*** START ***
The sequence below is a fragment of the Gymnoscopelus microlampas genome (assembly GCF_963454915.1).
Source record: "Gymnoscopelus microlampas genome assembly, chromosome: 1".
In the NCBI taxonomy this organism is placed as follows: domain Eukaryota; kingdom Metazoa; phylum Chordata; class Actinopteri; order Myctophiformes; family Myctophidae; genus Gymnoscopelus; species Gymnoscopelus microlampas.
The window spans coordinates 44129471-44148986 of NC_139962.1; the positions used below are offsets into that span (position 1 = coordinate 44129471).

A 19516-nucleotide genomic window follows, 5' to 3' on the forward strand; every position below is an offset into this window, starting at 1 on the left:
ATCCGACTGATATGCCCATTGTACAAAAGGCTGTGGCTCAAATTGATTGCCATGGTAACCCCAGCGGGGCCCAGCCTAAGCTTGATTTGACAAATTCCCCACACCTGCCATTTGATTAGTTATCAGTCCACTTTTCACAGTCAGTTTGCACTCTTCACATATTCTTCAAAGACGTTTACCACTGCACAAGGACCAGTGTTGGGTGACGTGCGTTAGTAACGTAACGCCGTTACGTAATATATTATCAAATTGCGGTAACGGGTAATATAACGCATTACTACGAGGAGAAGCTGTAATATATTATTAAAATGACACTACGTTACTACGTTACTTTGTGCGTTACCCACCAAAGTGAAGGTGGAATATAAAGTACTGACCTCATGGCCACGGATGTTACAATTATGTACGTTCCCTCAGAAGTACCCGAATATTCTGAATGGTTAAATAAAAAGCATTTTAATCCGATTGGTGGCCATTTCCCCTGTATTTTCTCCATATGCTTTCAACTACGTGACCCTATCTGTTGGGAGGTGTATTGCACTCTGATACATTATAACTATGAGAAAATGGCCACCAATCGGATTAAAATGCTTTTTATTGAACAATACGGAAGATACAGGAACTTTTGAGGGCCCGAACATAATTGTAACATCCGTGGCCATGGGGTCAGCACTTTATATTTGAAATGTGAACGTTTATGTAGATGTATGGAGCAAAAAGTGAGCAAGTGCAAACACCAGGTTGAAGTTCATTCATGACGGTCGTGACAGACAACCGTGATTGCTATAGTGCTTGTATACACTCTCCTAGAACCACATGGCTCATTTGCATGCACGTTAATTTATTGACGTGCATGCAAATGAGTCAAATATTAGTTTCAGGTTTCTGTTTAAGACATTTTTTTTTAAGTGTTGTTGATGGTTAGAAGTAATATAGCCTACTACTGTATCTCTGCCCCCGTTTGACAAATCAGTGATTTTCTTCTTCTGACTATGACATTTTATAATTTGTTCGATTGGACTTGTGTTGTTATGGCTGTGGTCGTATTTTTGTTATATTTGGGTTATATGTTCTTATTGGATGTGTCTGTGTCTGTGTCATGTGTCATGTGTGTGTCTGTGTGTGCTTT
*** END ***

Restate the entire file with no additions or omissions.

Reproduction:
The sequence below is a fragment of the Gymnoscopelus microlampas genome (assembly GCF_963454915.1).
Source record: "Gymnoscopelus microlampas genome assembly, chromosome: 1".
In the NCBI taxonomy this organism is placed as follows: domain Eukaryota; kingdom Metazoa; phylum Chordata; class Actinopteri; order Myctophiformes; family Myctophidae; genus Gymnoscopelus; species Gymnoscopelus microlampas.
The window spans coordinates 44129471-44148986 of NC_139962.1; the positions used below are offsets into that span (position 1 = coordinate 44129471).

A 19516-nucleotide genomic window follows, 5' to 3' on the forward strand; every position below is an offset into this window, starting at 1 on the left:
ATCCGACTGATATGCCCATTGTACAAAAGGCTGTGGCTCAAATTGATTGCCATGGTAACCCCAGCGGGGCCCAGCCTAAGCTTGATTTGACAAATTCCCCACACCTGCCATTTGATTAGTTATCAGTCCACTTTTCACAGTCAGTTTGCACTCTTCACATATTCTTCAAAGACGTTTACCACTGCACAAGGACCAGTGTTGGGTGACGTGCGTTAGTAACGTAACGCCGTTACGTAATATATTATCAAATTGCGGTAACGGGTAATATAACGCATTACTACGAGGAGAAGCTGTAATATATTATTAAAATGACACTACGTTACTACGTTACTTTGTGCGTTACCCACCAAAGTGAAGGTGGAATATAAAGTACTGACCTCATGGCCACGGATGTTACAATTATGTACGTTCCCTCAGAAGTACCCGAATATTCTGAATGGTTAAATAAAAAGCATTTTAATCCGATTGGTGGCCATTTCCCCTGTATTTTCTCCATATGCTTTCAACTACGTGACCCTATCTGTTGGGAGGTGTATTGCACTCTGATACATTATAACTATGAGAAAATGGCCACCAATCGGATTAAAATGCTTTTTATTGAACAATACGGAAGATACAGGAACTTTTGAGGGCCCGAACATAATTGTAACATCCGTGGCCATGGGGTCAGCACTTTATATTTGAAATGTGAACGTTTATGTAGATGTATGGAGCAAAAAGTGAGCAAGTGCAAACACCAGGTTGAAGTTCATTCATGACGGTCGTGACAGACAACCGTGATTGCTATAGTGCTTGTATACACTCTCCTAGAACCACATGGCTCATTTGCATGCACGTTAATTTATTGACGTGCATGCAAATGAGTCAAATATTAGTTTCAGGTTTCTGTTTAAGACATTTTTTTTTAAGTGTTGTTGATGGTTAGAAGTAATATAGCCTACTACTGTATCTCTGCCCCCGTTTGACAAATCAGTGATTTTCTTCTTCTGACTATGACATTTTATAATTTGTTCGATTGGACTTGTGTTGTTATGGCTGTGGTCGTATTTTTGTTATATTTGGGTTATATGTTCTTATTGGATGTGTCTGTGTCTGTGTCATGTGTCATGTGTGTGTCTGTGTGTGCTTT